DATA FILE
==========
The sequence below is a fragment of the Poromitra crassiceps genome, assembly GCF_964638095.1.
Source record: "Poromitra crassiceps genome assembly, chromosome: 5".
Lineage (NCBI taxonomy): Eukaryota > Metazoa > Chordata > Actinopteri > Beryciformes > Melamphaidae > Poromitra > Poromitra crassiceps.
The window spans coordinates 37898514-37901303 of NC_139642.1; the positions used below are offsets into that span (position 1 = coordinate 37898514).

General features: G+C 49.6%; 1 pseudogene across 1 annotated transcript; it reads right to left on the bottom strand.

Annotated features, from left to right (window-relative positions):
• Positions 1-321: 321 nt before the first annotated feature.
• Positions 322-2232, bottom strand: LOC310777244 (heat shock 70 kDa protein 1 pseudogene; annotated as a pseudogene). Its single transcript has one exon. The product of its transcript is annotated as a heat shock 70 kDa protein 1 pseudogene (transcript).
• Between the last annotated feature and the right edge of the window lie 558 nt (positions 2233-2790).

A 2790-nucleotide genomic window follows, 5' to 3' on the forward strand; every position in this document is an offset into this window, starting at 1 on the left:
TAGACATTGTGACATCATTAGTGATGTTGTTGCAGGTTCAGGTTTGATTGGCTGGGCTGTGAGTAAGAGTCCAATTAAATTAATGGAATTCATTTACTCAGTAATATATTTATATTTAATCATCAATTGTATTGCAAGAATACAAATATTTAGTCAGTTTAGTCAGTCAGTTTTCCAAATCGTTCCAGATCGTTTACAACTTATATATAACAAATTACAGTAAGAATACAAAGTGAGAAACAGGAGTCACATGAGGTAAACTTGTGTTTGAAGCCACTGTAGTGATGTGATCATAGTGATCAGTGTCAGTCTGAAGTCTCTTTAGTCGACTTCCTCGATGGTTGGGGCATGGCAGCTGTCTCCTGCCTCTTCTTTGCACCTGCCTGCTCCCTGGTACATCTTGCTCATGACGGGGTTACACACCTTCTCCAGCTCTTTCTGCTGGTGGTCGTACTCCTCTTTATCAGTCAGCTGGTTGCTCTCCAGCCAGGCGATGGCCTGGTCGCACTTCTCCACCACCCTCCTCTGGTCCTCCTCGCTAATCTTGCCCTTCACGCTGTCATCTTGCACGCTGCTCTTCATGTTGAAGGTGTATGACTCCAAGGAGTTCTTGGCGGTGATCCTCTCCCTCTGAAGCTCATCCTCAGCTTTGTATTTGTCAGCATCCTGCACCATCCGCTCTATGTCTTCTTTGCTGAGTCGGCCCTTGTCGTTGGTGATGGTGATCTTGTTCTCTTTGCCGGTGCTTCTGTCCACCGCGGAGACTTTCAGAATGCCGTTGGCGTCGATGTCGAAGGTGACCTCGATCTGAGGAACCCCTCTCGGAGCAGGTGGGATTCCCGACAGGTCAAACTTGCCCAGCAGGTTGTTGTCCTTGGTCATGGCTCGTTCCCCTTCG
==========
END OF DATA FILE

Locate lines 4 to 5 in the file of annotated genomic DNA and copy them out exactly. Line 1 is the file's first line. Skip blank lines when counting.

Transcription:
The window spans coordinates 37898514-37901303 of NC_139642.1; the positions used below are offsets into that span (position 1 = coordinate 37898514).

General features: G+C 49.6%; 1 pseudogene across 1 annotated transcript; it reads right to left on the bottom strand.